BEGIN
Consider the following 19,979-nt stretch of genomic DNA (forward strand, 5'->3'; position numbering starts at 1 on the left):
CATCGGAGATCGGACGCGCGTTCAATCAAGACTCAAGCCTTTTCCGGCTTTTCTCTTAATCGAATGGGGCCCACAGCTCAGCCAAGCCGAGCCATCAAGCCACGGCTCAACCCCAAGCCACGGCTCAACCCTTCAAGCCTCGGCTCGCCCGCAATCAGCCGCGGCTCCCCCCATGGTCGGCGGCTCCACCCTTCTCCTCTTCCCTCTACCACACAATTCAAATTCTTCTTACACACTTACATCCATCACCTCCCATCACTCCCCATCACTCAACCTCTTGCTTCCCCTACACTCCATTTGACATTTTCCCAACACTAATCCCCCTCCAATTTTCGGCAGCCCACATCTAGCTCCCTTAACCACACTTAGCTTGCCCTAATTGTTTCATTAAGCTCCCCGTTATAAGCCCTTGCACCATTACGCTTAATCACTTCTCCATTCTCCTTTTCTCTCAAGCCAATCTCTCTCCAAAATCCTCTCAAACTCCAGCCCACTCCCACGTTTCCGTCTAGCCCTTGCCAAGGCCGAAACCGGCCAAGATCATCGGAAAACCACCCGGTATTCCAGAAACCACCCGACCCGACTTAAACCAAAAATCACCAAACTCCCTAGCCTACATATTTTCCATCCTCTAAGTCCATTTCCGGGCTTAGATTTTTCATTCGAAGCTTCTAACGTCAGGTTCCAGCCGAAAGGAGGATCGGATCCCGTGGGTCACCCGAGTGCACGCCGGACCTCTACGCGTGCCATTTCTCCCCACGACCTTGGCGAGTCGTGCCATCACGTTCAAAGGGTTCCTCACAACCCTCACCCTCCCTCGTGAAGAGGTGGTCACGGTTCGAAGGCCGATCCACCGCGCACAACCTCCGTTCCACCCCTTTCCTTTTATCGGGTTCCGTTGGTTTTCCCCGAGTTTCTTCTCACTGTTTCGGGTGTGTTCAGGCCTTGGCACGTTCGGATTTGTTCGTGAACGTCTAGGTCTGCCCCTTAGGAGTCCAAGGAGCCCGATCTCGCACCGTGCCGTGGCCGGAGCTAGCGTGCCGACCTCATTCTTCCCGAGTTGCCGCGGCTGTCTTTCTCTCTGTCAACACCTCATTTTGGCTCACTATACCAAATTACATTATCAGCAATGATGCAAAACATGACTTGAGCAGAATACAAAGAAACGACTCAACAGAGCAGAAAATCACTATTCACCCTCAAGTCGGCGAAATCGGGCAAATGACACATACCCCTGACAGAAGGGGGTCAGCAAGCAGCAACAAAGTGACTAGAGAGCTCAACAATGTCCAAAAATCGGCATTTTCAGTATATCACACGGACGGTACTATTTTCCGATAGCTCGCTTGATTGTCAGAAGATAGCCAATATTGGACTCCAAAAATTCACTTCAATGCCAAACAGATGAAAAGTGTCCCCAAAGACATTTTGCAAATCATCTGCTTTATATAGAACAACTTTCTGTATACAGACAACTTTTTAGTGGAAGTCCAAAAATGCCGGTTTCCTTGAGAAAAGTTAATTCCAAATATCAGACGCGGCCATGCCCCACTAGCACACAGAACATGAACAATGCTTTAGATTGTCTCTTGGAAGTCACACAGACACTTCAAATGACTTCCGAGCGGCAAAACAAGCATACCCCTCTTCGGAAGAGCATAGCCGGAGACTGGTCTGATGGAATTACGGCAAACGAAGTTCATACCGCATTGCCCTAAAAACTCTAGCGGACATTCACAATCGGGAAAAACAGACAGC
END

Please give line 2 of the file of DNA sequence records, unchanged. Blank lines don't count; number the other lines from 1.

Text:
CATCGGAGATCGGACGCGCGTTCAATCAAGACTCAAGCCTTTTCCGGCTTTTCTCTTAATCGAATGGGGCCCACAGCTCAGCCAAGCCGAGCCATCAAGCCACGGCTCAACCCCAAGCCACGGCTCAACCCTTCAAGCCTCGGCTCGCCCGCAATCAGCCGCGGCTCCCCCCATGGTCGGCGGCTCCACCCTTCTCCTCTTCCCTCTACCACACAATTCAAATTCTTCTTACACACTTACATCCATCACCTCCCATCACTCCCCATCACTCAACCTCTTGCTTCCCCTACACTCCATTTGACATTTTCCCAACACTAATCCCCCTCCAATTTTCGGCAGCCCACATCTAGCTCCCTTAACCACACTTAGCTTGCCCTAATTGTTTCATTAAGCTCCCCGTTATAAGCCCTTGCACCATTACGCTTAATCACTTCTCCATTCTCCTTTTCTCTCAAGCCAATCTCTCTCCAAAATCCTCTCAAACTCCAGCCCACTCCCACGTTTCCGTCTAGCCCTTGCCAAGGCCGAAACCGGCCAAGATCATCGGAAAACCACCCGGTATTCCAGAAACCACCCGACCCGACTTAAACCAAAAATCACCAAACTCCCTAGCCTACATATTTTCCATCCTCTAAGTCCATTTCCGGGCTTAGATTTTTCATTCGAAGCTTCTAACGTCAGGTTCCAGCCGAAAGGAGGATCGGATCCCGTGGGTCACCCGAGTGCACGCCGGACCTCTACGCGTGCCATTTCTCCCCACGACCTTGGCGAGTCGTGCCATCACGTTCAAAGGGTTCCTCACAACCCTCACCCTCCCTCGTGAAGAGGTGGTCACGGTTCGAAGGCCGATCCACCGCGCACAACCTCCGTTCCACCCCTTTCCTTTTATCGGGTTCCGTTGGTTTTCCCCGAGTTTCTTCTCACTGTTTCGGGTGTGTTCAGGCCTTGGCACGTTCGGATTTGTTCGTGAACGTCTAGGTCTGCCCCTTAGGAGTCCAAGGAGCCCGATCTCGCACCGTGCCGTGGCCGGAGCTAGCGTGCCGACCTCATTCTTCCCGAGTTGCCGCGGCTGTCTTTCTCTCTGTCAACACCTCATTTTGGCTCACTATACCAAATTACATTATCAGCAATGATGCAAAACATGACTTGAGCAGAATACAAAGAAACGACTCAACAGAGCAGAAAATCACTATTCACCCTCAAGTCGGCGAAATCGGGCAAATGACACATACCCCTGACAGAAGGGGGTCAGCAAGCAGCAACAAAGTGACTAGAGAGCTCAACAATGTCCAAAAATCGGCATTTTCAGTATATCACACGGACGGTACTATTTTCCGATAGCTCGCTTGATTGTCAGAAGATAGCCAATATTGGACTCCAAAAATTCACTTCAATGCCAAACAGATGAAAAGTGTCCCCAAAGACATTTTGCAAATCATCTGCTTTATATAGAACAACTTTCTGTATACAGACAACTTTTTAGTGGAAGTCCAAAAATGCCGGTTTCCTTGAGAAAAGTTAATTCCAAATATCAGACGCGGCCATGCCCCACTAGCACACAGAACATGAACAATGCTTTAGATTGTCTCTTGGAAGTCACACAGACACTTCAAATGACTTCCGAGCGGCAAAACAAGCATACCCCTCTTCGGAAGAGCATAGCCGGAGACTGGTCTGATGGAATTACGGCAAACGAAGTTCATACCGCATTGCCCTAAAAACTCTAGCGGACATTCACAATCGGGAAAAACAGACAGC